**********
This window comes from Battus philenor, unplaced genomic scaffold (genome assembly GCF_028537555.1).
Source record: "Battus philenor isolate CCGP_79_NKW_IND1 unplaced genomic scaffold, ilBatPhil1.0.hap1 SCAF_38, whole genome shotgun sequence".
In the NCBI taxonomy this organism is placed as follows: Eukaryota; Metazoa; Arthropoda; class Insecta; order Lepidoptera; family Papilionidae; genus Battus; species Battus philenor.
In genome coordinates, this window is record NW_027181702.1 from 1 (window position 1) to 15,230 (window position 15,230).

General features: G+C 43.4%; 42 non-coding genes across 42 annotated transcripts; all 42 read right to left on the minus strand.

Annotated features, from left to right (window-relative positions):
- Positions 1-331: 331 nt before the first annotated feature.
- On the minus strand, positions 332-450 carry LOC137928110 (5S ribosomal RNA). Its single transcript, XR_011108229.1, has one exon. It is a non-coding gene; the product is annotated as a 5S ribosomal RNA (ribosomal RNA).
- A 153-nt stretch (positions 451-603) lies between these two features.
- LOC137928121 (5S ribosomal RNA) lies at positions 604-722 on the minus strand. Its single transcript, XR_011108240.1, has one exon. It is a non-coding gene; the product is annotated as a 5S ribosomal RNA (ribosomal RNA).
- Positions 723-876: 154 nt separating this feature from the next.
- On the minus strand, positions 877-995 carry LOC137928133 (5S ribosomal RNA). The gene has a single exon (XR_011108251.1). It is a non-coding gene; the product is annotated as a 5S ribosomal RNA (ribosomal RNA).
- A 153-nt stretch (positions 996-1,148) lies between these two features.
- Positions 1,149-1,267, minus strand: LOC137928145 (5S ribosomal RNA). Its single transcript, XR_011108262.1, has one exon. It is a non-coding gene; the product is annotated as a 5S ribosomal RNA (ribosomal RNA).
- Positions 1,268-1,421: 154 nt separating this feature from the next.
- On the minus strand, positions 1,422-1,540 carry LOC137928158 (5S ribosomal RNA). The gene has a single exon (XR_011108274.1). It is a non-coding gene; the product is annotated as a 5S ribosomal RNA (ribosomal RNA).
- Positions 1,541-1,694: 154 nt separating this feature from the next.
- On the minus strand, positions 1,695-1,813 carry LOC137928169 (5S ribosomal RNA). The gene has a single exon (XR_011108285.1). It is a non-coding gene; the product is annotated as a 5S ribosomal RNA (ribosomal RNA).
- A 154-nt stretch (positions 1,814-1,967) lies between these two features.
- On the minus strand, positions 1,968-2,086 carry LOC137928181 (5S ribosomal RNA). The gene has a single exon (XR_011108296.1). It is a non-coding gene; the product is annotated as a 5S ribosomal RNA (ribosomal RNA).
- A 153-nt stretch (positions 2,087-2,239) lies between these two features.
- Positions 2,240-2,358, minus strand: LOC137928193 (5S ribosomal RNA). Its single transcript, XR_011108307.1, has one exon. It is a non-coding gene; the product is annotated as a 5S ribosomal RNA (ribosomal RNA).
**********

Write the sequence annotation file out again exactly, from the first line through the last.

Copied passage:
This window comes from Battus philenor, unplaced genomic scaffold (genome assembly GCF_028537555.1).
Source record: "Battus philenor isolate CCGP_79_NKW_IND1 unplaced genomic scaffold, ilBatPhil1.0.hap1 SCAF_38, whole genome shotgun sequence".
In the NCBI taxonomy this organism is placed as follows: Eukaryota; Metazoa; Arthropoda; class Insecta; order Lepidoptera; family Papilionidae; genus Battus; species Battus philenor.
In genome coordinates, this window is record NW_027181702.1 from 1 (window position 1) to 15,230 (window position 15,230).

General features: G+C 43.4%; 42 non-coding genes across 42 annotated transcripts; all 42 read right to left on the minus strand.

Annotated features, from left to right (window-relative positions):
- Positions 1-331: 331 nt before the first annotated feature.
- On the minus strand, positions 332-450 carry LOC137928110 (5S ribosomal RNA). Its single transcript, XR_011108229.1, has one exon. It is a non-coding gene; the product is annotated as a 5S ribosomal RNA (ribosomal RNA).
- A 153-nt stretch (positions 451-603) lies between these two features.
- LOC137928121 (5S ribosomal RNA) lies at positions 604-722 on the minus strand. Its single transcript, XR_011108240.1, has one exon. It is a non-coding gene; the product is annotated as a 5S ribosomal RNA (ribosomal RNA).
- Positions 723-876: 154 nt separating this feature from the next.
- On the minus strand, positions 877-995 carry LOC137928133 (5S ribosomal RNA). The gene has a single exon (XR_011108251.1). It is a non-coding gene; the product is annotated as a 5S ribosomal RNA (ribosomal RNA).
- A 153-nt stretch (positions 996-1,148) lies between these two features.
- Positions 1,149-1,267, minus strand: LOC137928145 (5S ribosomal RNA). Its single transcript, XR_011108262.1, has one exon. It is a non-coding gene; the product is annotated as a 5S ribosomal RNA (ribosomal RNA).
- Positions 1,268-1,421: 154 nt separating this feature from the next.
- On the minus strand, positions 1,422-1,540 carry LOC137928158 (5S ribosomal RNA). The gene has a single exon (XR_011108274.1). It is a non-coding gene; the product is annotated as a 5S ribosomal RNA (ribosomal RNA).
- Positions 1,541-1,694: 154 nt separating this feature from the next.
- On the minus strand, positions 1,695-1,813 carry LOC137928169 (5S ribosomal RNA). The gene has a single exon (XR_011108285.1). It is a non-coding gene; the product is annotated as a 5S ribosomal RNA (ribosomal RNA).
- A 154-nt stretch (positions 1,814-1,967) lies between these two features.
- On the minus strand, positions 1,968-2,086 carry LOC137928181 (5S ribosomal RNA). The gene has a single exon (XR_011108296.1). It is a non-coding gene; the product is annotated as a 5S ribosomal RNA (ribosomal RNA).
- A 153-nt stretch (positions 2,087-2,239) lies between these two features.
- Positions 2,240-2,358, minus strand: LOC137928193 (5S ribosomal RNA). Its single transcript, XR_011108307.1, has one exon. It is a non-coding gene; the product is annotated as a 5S ribosomal RNA (ribosomal RNA).